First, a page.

SEO best practices for landscapers to consider

Updated May 1, 2019

Search Engine Optimization graphicEveryone has heard of search engine optimization, better known as SEO, at this point. The majority of people understand that it plays an important role in helping their website be found.

However, do you know what practices your landscaping company can actually be doing to improve your SEO? 


Location is not just important in the real estate world. You also want your landscape company’s website sitting on the prime virtual property of Google’s first results page.

So how do you go about ranking higher in Google’s eyes? There are a number of elements to consider and they all work in tandem, so it’s imperative to not just do one of these components well, but to succeed at all of them. If this seems too overwhelming, you can always turn to an SEO consultant for help.

“Google’s algorithm is extremely complicated, and it understands things we would never think about,” says Tye Odom, director of SEO for Randall-Reilly. “They use artificial intelligence and they’re able to determine what industry and what niche this is in and they’re able to tell by the type of content and the level of writing how authoritative you are. Their first page results are their whole business model. They’re really looking for sites that are the best in that industry and the content is the best way to do that.”

One of the first simple SEO strategies is to work on including more keywords in the content that’s on your site.

“It’s always going to start with keywords,” Odom says. “They can use tools like Google Keyword Planner and then they just need to make sure that anything they are highly relevant for that they brainstorm what are the different variations of what people could search for when looking for their services and what is the search volume for each one of those and then you make sure you use those on the pages.”

What’s crucial is to ensure that if you have enough content on your pages. For example, if you have an irrigation system installation page and then a separate page for irrigation system maintenance because you see these as two different keywords you want to target, make sure each page has substantial information.

“If it’s going to be really thin content, you should combine them and just have them separated in different sections,” Odom says. “You should have separate pages if, not just if the keywords are different but if topically, they are different enough that it warrants a second page. Having thin content is a pretty big no-no.”

Odom defines thin content as a small paragraph or less on a page, or having a couple of words and then some pictures. He advises writing a couple of paragraphs on pages while still making sense and not fluffing the content.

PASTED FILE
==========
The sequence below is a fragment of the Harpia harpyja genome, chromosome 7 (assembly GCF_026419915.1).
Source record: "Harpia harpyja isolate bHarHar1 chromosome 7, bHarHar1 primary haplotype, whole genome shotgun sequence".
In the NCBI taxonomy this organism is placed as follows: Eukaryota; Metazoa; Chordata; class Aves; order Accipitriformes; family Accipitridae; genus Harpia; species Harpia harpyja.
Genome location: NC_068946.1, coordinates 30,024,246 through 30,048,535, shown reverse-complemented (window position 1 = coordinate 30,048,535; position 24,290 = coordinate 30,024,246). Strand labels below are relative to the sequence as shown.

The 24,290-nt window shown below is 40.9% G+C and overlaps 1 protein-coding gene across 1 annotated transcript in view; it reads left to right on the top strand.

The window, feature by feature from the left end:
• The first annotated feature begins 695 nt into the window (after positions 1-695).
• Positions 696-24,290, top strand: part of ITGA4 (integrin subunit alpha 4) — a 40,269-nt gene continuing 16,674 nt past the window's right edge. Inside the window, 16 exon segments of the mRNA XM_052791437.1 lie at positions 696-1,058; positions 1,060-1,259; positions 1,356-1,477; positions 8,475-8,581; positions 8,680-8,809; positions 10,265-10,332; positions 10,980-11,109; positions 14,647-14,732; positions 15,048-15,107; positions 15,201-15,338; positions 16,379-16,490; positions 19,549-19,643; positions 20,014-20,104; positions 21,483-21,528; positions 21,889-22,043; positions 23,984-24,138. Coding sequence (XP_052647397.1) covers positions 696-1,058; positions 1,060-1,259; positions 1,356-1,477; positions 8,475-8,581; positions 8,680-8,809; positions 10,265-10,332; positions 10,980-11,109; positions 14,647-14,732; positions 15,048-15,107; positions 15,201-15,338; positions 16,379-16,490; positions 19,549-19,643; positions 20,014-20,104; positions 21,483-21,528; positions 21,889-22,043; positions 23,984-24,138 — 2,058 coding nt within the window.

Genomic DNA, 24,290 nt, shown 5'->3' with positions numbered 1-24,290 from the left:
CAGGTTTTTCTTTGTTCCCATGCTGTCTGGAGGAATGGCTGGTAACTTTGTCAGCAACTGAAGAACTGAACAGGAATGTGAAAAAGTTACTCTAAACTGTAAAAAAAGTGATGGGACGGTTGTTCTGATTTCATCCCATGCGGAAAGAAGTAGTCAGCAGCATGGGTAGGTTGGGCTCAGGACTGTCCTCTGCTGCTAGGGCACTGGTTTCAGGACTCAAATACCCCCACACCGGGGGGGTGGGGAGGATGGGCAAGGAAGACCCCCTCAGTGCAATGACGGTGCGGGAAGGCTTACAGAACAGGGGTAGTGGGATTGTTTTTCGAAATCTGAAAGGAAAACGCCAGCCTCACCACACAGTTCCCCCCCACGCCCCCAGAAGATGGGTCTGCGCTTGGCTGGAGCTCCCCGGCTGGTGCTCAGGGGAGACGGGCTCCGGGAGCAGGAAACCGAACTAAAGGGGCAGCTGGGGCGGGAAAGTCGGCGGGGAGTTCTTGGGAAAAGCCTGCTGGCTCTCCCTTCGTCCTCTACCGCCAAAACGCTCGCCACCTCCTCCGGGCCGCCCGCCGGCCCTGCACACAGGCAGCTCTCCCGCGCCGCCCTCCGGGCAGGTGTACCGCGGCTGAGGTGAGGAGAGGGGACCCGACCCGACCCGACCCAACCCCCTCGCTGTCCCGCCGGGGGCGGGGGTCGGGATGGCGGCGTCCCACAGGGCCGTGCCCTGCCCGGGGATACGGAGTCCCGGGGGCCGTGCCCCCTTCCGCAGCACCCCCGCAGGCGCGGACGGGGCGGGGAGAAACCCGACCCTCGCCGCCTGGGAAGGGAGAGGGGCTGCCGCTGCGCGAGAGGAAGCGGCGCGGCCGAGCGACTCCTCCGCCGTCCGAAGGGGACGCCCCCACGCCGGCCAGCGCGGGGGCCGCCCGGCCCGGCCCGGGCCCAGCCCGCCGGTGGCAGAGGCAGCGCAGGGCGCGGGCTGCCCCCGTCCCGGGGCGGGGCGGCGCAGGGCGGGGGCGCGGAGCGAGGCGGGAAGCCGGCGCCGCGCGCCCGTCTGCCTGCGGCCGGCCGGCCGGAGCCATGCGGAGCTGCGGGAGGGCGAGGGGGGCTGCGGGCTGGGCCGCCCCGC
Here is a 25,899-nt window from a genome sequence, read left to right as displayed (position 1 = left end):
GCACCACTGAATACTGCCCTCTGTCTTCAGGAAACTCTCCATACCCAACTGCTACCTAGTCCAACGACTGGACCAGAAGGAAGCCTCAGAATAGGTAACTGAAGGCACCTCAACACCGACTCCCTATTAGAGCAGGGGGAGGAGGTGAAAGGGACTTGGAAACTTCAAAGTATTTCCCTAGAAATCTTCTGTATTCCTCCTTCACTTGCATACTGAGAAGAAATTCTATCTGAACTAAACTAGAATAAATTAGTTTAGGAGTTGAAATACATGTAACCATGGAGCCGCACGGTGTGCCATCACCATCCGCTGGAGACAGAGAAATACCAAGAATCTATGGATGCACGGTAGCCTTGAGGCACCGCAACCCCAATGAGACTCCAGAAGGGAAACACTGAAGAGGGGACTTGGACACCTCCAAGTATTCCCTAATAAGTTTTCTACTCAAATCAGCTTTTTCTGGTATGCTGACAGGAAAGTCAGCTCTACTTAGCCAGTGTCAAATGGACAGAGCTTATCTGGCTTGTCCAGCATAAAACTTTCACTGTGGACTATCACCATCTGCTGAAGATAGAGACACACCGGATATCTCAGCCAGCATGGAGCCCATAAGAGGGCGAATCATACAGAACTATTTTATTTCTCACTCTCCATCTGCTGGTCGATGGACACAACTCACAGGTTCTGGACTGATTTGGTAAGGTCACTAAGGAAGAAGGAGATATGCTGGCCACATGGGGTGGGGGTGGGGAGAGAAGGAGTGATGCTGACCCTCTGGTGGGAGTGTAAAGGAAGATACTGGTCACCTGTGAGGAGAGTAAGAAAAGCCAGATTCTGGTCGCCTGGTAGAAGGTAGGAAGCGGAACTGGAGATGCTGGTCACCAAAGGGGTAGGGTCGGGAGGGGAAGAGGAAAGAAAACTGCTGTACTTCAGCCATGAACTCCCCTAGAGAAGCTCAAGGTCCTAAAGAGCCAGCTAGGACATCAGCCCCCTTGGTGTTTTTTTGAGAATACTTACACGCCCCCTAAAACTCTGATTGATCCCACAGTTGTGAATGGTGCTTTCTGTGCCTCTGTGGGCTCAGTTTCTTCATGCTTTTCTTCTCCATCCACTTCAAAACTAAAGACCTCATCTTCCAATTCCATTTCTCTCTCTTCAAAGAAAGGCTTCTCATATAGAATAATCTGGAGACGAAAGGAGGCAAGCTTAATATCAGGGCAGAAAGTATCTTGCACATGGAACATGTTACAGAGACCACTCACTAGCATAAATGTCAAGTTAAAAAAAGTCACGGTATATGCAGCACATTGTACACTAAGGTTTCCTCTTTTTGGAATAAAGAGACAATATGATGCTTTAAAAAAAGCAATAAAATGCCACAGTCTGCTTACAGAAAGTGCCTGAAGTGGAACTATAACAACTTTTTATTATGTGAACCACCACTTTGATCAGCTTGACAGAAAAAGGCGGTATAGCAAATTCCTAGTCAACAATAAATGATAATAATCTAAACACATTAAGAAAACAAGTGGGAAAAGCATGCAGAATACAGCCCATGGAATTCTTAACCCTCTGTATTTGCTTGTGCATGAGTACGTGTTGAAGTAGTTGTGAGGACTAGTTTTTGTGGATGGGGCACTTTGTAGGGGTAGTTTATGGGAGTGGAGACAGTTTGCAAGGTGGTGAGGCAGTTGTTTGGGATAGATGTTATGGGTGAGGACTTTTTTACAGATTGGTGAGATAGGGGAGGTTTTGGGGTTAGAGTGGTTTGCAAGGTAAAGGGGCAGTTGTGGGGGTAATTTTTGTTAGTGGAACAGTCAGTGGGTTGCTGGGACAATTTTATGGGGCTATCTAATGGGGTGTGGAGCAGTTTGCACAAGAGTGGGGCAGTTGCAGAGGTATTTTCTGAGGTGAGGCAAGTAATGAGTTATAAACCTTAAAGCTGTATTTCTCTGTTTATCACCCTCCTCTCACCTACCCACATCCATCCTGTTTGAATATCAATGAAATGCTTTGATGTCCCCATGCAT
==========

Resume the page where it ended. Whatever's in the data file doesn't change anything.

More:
One way to go about including keywords in solid content is to maintain a blog.

“Blogs are how you build up authority in your site,” Odom says. “Google wants to rank sites that they trust are authoritative. One of ways they can know you are an authority is through your content.”

It’s important to post to your landscaping blog at a bare minimum of once a month. Otherwise, if you are not updating your site, it can cause Google to question if you are still in business. Also avoid creating a blog solely for keyword density.

“Try not to game the system,” Odom says. “Try to provide value to your users while weaving in SEO best practices.”

The same thing goes for posting on social media accounts that are linked to your business’s website. By making a point to update your accounts regularly is a signal to Google that you are active, and your business is open.

Customer reviews play a role as well when it comes to ranking. According to Odom, Google pulls from a number of review sites and some they value more than others.

“If you’ve got a ton of negative reviews and not very many positive reviews, that’s not a good thing,” he says. “You need to be responding to reviews. You need to trying help people, but Google also knows that people will leave a bad review for no reason, so it’s not like you’ve got to prune every last bad review. You need to try to answer them as best you can.”

While not having any reviews isn’t necessarily bad, Odom does say it might hold you back if your local competition does have reviews while you don’t. He encourages landscapers to actively request reviews from satisfied customers.

Another important ingredient to ranking well is having backlinks, as these are the backbone of Google’s algorithm.